Scientific name: Smerinthus ophthalmica
Wingspan: 3.0 – 3.5 inches
Range: Western United States

The eyed sphinx moth is known for its large, dramatic eyespots on its hindwings that resemble owl eyes, used to startle predators. This moth is found in forests and woodlands. The caterpillars feed on willow, poplar, and birch leaves. The adult moths are nocturnal and do not feed, focusing instead on reproduction.

15. Northern Pearly-eye

northern pearly eye
Northern Pearly-eye

Scientific name: Enodia anthedon
Wingspan: 1.7 – 2.5 inches
Range: Northeastern United States and Canada

The northern pearly-eye butterfly features subtle eyespots along the edges of its wings, which help to deter predators. This butterfly prefers shaded woodland habitats. The caterpillars feed on various grasses. The northern pearly-eye is known for its elusive nature and preference for shady environments.

16. Spicebush Swallowtail

Spicebush swallowtail on a flower
Spicebush swallowtail on a flower | image by John Flannery via Flickr | CC BY-ND 2.0

Scientific name: Papilio troilus
Wingspan: 3.0 – 4.0 inches
Range: Eastern United States

The spicebush swallowtail butterfly features eye-like spots on its hindwings that serve to deter predators. This butterfly is commonly found in deciduous forests, gardens, and parks. The caterpillars feed on spicebush and sassafras leaves. The spicebush swallowtail is known for its iridescent blue-green coloration and graceful flight.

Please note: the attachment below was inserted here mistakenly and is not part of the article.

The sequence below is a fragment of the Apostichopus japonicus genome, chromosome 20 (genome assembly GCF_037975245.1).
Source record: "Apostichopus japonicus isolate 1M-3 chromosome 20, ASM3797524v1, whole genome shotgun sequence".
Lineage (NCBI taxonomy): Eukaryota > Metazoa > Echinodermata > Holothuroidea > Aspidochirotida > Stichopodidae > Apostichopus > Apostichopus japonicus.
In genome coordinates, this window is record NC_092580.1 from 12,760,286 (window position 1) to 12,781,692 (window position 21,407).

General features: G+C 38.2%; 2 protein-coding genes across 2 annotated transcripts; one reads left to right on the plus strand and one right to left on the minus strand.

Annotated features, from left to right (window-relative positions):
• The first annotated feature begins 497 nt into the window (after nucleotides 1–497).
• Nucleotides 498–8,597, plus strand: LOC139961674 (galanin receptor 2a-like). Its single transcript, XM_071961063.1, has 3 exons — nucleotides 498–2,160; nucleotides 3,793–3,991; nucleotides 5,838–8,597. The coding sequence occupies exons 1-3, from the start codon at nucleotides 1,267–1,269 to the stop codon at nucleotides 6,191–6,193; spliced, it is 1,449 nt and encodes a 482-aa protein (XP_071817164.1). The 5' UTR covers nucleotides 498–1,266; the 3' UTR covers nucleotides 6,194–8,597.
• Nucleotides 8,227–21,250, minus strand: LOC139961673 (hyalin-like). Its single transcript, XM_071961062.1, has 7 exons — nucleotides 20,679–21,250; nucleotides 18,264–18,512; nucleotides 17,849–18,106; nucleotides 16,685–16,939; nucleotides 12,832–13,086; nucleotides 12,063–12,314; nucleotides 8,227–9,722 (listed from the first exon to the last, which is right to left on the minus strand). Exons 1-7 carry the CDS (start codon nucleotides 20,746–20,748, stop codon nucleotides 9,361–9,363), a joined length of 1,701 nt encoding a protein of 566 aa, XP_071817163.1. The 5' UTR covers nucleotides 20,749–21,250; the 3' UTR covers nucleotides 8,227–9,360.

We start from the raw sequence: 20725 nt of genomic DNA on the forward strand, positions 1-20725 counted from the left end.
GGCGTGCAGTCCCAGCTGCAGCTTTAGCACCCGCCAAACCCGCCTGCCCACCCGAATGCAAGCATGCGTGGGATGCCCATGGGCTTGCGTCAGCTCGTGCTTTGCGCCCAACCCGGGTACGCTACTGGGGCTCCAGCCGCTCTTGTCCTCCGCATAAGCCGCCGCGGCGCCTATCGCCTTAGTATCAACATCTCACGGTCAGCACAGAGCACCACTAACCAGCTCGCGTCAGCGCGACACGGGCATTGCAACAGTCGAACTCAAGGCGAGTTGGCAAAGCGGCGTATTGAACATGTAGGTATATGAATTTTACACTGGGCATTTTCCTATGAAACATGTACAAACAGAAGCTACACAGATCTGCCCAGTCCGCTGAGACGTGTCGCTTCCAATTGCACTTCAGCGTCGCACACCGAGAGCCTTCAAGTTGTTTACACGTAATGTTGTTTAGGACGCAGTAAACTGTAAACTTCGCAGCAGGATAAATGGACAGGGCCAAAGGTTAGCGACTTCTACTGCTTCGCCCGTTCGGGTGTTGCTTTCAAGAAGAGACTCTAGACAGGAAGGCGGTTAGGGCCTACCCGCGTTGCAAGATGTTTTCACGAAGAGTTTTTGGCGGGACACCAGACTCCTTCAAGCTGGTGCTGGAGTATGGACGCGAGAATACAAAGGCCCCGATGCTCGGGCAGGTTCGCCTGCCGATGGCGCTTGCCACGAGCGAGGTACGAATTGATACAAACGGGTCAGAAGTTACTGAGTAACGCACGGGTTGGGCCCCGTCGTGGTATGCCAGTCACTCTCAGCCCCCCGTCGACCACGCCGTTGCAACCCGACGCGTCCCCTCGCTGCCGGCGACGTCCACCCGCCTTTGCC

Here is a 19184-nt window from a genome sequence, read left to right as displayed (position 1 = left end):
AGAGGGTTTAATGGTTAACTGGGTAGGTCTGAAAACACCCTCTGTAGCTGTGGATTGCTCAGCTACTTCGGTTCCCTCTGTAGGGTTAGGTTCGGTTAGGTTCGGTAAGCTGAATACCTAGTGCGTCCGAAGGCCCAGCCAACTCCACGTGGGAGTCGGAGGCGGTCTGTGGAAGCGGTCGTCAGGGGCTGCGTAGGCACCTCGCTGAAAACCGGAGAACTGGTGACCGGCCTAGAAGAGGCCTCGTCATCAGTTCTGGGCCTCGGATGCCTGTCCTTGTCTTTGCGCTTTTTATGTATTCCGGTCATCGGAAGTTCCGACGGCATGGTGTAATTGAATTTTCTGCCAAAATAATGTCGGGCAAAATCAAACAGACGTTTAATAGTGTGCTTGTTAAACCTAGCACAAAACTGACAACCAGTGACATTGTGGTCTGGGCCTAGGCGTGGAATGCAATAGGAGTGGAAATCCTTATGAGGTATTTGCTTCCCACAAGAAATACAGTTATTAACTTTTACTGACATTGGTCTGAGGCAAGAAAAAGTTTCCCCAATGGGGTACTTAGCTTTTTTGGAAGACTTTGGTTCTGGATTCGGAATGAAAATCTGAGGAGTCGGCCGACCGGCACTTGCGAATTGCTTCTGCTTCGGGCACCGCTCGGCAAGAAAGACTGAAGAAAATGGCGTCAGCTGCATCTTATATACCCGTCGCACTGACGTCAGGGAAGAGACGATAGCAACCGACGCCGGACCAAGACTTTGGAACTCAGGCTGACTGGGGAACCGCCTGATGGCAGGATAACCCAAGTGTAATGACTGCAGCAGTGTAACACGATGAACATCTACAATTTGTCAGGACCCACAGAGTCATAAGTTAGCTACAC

17. Pipevine Swallowtail

Scientific name: Battus philenor
Wingspan: 2.5 – 4.0 inches
Range: Southern and Eastern United States

The pipevine swallowtail features iridescent blue hindwings with eye spots that serve as a defense mechanism. This butterfly is commonly found in gardens, meadows, and along roadsides. The caterpillars feed on pipevine plants, which make them toxic to predators. The pipevine swallowtail is known for its vibrant coloration and erratic flight.

18. Common Wood-Nymph

common wood nymph
wood-nymph butterfly | source: ALAN SCHMIERER

Scientific name: Cercyonis pegala
Wingspan: 2.0 – 3.0 inches
Range: Throughout North America

The common wood-nymph butterfly features prominent eyespots on its forewings and hindwings that help deter predators. This butterfly is commonly found in meadows, grasslands, and forest edges. The caterpillars feed on various grasses. The common wood-nymph is known for its cryptic coloration and elusive behavior.